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Cauda Equina Syndrome is a SURGICAL EMERGENCY! it is usually the result of massive disc herniation, and many nerves can be compressed in the cauda equina. It usually occurs acutely, and there can be:

  • Impaired sphincter responses (e.g. difficult micturating, post voidal incontinence)
  • Altered perianal sensation (saddle anaesthesia)
    • Decreased anal tone
  • LMN signs in the lower limbs
Rapid imaging and surgical decompression are needed to maintain function. MRI is preferred, but CT can also be used to confirm the diagnosis.
Metastatic disease should be suspected in a patient with history of weight loss and CES
Prognosis – mainly depends upon the time the nerves were decompressed for. Some patients will have permanent damage, whilst others will regain varying degrees of function over varying timescales.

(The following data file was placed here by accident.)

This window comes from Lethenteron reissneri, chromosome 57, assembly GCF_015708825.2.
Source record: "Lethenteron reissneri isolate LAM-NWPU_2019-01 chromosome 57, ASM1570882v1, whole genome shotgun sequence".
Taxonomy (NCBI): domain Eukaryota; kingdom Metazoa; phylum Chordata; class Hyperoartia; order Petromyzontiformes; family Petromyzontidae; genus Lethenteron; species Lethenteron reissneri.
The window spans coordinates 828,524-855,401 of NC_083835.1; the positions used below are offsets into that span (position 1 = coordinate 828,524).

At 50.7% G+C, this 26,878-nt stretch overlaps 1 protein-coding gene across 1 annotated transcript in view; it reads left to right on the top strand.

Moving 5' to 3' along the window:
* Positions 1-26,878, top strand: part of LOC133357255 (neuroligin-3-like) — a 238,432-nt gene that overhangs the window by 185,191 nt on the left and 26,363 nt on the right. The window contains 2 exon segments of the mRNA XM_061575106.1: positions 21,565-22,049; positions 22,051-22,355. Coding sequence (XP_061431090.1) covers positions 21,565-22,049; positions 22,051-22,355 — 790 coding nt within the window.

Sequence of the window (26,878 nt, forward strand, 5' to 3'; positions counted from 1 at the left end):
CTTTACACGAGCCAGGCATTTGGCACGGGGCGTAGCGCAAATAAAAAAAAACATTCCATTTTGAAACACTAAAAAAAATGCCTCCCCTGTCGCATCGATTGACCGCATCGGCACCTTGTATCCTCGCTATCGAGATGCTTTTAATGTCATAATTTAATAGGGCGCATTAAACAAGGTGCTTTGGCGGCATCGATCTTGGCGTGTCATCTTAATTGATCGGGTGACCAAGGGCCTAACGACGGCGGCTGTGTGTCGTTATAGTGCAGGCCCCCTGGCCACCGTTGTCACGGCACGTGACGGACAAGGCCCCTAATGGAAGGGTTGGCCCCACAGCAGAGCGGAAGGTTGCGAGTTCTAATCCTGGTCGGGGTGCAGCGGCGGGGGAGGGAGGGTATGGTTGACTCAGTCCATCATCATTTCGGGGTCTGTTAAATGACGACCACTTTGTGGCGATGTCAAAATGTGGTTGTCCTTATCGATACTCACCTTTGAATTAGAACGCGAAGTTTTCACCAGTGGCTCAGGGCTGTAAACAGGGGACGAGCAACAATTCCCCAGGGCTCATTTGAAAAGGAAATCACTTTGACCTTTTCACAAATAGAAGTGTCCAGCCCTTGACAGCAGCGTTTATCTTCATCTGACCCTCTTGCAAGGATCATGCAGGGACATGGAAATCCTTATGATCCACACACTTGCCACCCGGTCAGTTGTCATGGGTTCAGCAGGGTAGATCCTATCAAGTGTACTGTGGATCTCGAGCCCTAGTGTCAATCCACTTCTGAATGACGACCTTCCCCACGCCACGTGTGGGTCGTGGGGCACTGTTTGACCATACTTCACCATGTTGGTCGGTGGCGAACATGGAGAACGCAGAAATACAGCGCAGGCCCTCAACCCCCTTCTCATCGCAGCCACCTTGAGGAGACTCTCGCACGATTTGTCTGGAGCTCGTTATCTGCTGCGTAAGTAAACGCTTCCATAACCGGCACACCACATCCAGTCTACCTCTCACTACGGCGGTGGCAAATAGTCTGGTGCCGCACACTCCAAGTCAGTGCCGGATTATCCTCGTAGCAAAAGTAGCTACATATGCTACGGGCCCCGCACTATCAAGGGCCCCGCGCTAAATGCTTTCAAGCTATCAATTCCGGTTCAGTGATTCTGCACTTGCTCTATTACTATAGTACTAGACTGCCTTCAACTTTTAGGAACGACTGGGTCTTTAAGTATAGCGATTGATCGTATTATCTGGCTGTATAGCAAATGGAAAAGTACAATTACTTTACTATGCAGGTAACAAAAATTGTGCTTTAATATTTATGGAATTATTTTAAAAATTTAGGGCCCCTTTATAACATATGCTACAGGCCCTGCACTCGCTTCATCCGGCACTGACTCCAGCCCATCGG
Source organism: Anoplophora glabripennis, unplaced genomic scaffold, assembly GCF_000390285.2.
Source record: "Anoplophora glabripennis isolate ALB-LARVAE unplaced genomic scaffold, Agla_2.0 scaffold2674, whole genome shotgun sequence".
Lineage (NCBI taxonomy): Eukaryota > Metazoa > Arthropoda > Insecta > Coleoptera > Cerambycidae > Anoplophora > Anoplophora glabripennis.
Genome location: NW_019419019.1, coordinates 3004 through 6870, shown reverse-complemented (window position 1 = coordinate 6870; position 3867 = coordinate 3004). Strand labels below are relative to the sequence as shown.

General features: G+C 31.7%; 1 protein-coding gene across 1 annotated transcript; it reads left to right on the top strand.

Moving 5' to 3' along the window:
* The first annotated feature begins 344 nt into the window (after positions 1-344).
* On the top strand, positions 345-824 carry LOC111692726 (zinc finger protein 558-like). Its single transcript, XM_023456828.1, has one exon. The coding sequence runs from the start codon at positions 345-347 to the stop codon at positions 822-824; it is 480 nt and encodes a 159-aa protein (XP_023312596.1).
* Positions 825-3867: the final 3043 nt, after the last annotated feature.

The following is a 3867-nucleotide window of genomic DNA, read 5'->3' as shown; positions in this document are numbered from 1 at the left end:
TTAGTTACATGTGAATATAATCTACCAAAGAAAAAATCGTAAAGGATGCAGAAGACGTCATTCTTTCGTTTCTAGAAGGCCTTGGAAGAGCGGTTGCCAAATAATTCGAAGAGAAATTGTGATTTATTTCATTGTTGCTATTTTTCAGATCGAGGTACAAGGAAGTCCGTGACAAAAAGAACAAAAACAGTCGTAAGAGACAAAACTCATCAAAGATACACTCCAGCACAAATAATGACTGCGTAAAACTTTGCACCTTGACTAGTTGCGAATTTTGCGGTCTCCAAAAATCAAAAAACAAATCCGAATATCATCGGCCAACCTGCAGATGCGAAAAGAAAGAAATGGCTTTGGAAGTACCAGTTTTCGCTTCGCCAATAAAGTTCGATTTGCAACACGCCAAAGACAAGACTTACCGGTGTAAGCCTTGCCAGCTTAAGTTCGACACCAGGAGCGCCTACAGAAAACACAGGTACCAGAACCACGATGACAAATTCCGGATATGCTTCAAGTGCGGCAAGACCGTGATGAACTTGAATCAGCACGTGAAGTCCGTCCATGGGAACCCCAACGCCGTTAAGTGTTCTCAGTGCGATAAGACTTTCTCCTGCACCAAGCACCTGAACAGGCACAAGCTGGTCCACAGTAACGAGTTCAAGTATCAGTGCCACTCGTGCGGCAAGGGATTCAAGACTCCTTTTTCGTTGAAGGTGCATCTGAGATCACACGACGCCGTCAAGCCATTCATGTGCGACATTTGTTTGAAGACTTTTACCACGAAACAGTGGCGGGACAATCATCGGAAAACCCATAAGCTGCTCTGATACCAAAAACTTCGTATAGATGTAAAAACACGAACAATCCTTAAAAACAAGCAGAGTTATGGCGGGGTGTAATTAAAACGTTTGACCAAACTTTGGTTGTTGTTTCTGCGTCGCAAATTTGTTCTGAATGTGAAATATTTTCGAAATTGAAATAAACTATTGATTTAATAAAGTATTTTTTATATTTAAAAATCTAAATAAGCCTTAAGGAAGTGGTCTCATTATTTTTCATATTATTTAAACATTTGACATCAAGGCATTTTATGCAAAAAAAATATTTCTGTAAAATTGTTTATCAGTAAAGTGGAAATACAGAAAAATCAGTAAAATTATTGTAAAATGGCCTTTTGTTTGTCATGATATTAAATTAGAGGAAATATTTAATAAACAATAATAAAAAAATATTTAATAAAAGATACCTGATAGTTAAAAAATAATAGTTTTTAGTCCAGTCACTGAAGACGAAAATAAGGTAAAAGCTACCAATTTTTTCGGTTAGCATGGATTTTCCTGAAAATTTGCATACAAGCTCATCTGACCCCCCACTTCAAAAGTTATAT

Differential Causes of Nerve Root compression
  • Neoplasm
  • Skeletal disorders – e.g. spondylosis, RA, Paget’s Disease
  • Infection – e.g. TB or abscess
  • Trauma
  • Vascular disease – e.g. haemorrhage

References

  • Murtagh’s General Practice. 6th Ed. (2015) John Murtagh, Jill Rosenblatt
  • Oxford Handbook of General Practice. 3rd Ed. (2010) Simon, C., Everitt, H., van Drop, F.
  • Beers, MH., Porter RS., Jones, TV., Kaplan JL., Berkwits, M. The Merck Manual of Diagnosis and Therapy

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